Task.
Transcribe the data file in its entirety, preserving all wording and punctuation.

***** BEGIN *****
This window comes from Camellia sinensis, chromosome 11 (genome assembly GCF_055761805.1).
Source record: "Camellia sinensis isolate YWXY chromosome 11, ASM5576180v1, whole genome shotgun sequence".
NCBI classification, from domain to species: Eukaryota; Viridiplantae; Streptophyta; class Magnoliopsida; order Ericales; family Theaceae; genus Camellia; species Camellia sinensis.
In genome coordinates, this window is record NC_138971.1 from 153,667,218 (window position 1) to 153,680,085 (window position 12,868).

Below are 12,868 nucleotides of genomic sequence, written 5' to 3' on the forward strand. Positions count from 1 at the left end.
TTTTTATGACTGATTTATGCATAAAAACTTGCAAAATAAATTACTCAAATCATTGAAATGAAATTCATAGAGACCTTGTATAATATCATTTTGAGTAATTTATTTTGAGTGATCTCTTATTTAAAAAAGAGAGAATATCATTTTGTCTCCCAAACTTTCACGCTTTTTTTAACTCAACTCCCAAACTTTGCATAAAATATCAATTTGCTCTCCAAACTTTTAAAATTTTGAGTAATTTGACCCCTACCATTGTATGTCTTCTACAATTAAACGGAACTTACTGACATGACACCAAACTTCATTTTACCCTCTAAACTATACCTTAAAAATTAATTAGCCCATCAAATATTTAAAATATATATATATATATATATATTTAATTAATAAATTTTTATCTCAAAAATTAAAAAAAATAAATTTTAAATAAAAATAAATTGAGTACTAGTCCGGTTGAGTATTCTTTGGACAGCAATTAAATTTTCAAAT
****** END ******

This window comes from Camellia sinensis, chromosome 11 (genome assembly GCF_055761805.1).
Source record: "Camellia sinensis isolate YWXY chromosome 11, ASM5576180v1, whole genome shotgun sequence".
NCBI classification, from domain to species: Eukaryota; Viridiplantae; Streptophyta; class Magnoliopsida; order Ericales; family Theaceae; genus Camellia; species Camellia sinensis.
In genome coordinates, this window is record NC_138971.1 from 153,667,218 (window position 1) to 153,680,085 (window position 12,868).

Below are 12,868 nucleotides of genomic sequence, written 5' to 3' on the forward strand. Positions count from 1 at the left end.
TTTTTATGACTGATTTATGCATAAAAACTTGCAAAATAAATTACTCAAATCATTGAAATGAAATTCATAGAGACCTTGTATAATATCATTTTGAGTAATTTATTTTGAGTGATCTCTTATTTAAAAAAGAGAGAATATCATTTTGTCTCCCAAACTTTCACGCTTTTTTTAACTCAACTCCCAAACTTTGCATAAAATATCAATTTGCTCTCCAAACTTTTAAAATTTTGAGTAATTTGACCCCTACCATTGTATGTCTTCTACAATTAAACGGAACTTACTGACATGACACCAAACTTCATTTTACCCTCTAAACTATACCTTAAAAATTAATTAGCCCATCAAATATTTAAAATATATATATATATATATATATTTAATTAATAAATTTTTATCTCAAAAATTAAAAAAAATAAATTTTAAATAAAAATAAATTGAGTACTAGTCCGGTTGAGTATTCTTTGGACAGCAATTAAATTTTCAAAT